Often when we think of biological diversity, what first comes to mind are all the different species on Earth. But that’s only part of the story. Biodiversity is also the incredible variety within a species.
Trillions of characteristics are hidden in organisms’ genomes; the result of all the biological information from thousands of ancestors and millions of years of evolution. All the biological data and variation that makes life on our planet work is encoded in DNA. This is known as genetic diversity.
It strengthens the ability of species and populations to resist diseases, pests, changes in climate and other stresses. Gene variations underpin their capacity to evolve and their flexibility to adapt.
Food and Genetic Diversity
One way to better understand the importance of genetic diversity is to consider what happens when it is severely reduced. The FAO has warned that declining genetic diversity in food and agriculture makes food crops and livestock more susceptible to disease and farmers more vulnerable to crop failure. This in turn puts global food security at risk.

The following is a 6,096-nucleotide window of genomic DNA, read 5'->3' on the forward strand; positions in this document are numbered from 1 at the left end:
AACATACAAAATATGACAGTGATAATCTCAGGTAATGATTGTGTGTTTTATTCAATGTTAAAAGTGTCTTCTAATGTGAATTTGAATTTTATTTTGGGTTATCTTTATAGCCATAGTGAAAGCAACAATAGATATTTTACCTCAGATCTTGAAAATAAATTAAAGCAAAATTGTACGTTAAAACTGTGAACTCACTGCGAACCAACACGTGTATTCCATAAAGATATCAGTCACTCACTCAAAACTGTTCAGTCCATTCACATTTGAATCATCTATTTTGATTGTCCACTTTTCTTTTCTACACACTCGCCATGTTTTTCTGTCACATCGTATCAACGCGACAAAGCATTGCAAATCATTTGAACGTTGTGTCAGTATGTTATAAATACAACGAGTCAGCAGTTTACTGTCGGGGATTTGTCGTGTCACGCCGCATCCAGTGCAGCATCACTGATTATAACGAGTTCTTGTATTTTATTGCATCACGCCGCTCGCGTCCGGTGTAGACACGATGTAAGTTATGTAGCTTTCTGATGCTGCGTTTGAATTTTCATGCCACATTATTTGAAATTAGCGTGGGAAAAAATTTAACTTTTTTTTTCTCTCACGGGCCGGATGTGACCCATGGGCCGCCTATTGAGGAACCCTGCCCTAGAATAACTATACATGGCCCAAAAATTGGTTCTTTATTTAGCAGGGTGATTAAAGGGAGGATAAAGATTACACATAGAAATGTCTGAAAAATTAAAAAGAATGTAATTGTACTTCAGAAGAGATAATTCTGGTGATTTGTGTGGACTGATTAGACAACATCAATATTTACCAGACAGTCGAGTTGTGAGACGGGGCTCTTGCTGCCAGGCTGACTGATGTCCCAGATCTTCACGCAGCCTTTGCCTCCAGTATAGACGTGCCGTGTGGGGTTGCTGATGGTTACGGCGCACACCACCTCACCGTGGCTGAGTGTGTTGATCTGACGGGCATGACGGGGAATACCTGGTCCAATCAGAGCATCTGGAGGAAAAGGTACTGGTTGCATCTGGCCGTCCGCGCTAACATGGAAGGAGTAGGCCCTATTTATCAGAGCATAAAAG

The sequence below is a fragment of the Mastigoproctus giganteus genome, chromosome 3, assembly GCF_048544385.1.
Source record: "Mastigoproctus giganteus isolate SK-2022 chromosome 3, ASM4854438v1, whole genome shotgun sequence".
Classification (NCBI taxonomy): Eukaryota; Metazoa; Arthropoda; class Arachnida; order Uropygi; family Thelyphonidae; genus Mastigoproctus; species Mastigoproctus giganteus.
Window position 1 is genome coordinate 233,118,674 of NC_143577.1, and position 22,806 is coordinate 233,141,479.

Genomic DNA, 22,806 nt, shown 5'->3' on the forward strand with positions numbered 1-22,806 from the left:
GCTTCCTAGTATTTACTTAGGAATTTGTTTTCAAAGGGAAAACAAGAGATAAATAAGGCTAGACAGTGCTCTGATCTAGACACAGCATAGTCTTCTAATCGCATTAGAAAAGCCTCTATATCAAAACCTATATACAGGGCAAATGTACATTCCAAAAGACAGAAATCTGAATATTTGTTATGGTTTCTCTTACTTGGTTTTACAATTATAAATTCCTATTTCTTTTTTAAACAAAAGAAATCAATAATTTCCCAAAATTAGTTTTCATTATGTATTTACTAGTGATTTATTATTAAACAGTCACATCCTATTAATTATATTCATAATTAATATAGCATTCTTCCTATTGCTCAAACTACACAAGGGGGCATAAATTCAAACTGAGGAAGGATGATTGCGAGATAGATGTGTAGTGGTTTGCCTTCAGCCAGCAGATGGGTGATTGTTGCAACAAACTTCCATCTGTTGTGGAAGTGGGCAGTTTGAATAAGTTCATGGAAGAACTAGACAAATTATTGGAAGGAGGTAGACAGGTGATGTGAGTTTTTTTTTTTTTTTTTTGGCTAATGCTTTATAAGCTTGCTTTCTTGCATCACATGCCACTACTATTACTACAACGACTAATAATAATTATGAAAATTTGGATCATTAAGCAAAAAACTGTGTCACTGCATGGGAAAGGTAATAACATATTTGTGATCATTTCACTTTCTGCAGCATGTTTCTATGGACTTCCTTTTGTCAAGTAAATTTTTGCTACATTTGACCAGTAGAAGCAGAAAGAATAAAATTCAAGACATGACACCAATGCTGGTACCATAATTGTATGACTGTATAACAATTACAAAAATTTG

Unsustainable agricultural practices can contribute to genetic uniformity in the agriculture sector. Earth’s genetic library is also under threat from habitat loss and habitat fragmentation, which prevent different populations of the same species from mingling.
Safeguarding Genetic Diversity
At the global, national and local levels, steps are being taken to safeguard this critical natural resource. Parties to the Convention on Biological Diversity (CBD) are developing goals, targets and indicators for genetic diversity for inclusion in the post-2020 global biodiversity framework, to be adopted at the UN Biodiversity Conference (COP 15) in October 2021.
Other international instruments addressing genetic diversity include the International Treaty on Plant Genetic Resources for Food and Agriculture and the Sustainable Development Goals. Gene banks that save millions of seeds from around the world, botanical gardens that showcase dazzling plant collections and pastoralists who raise traditional livestock breeds all contribute to preserving biological information for the future.
With the changing climate, disease epidemics and other environmental risks factors we face, genetic diversity could be the difference between survival and extinction for many species – including, eventually, our own.
Updated zero draft of the post-2020 global biodiversity framework
Global Biodiversity Outlook 5
FAO: State of biodiversity for food and agriculture
Phys.org: Conserving and monitoring genetic diversity will benefit nature and society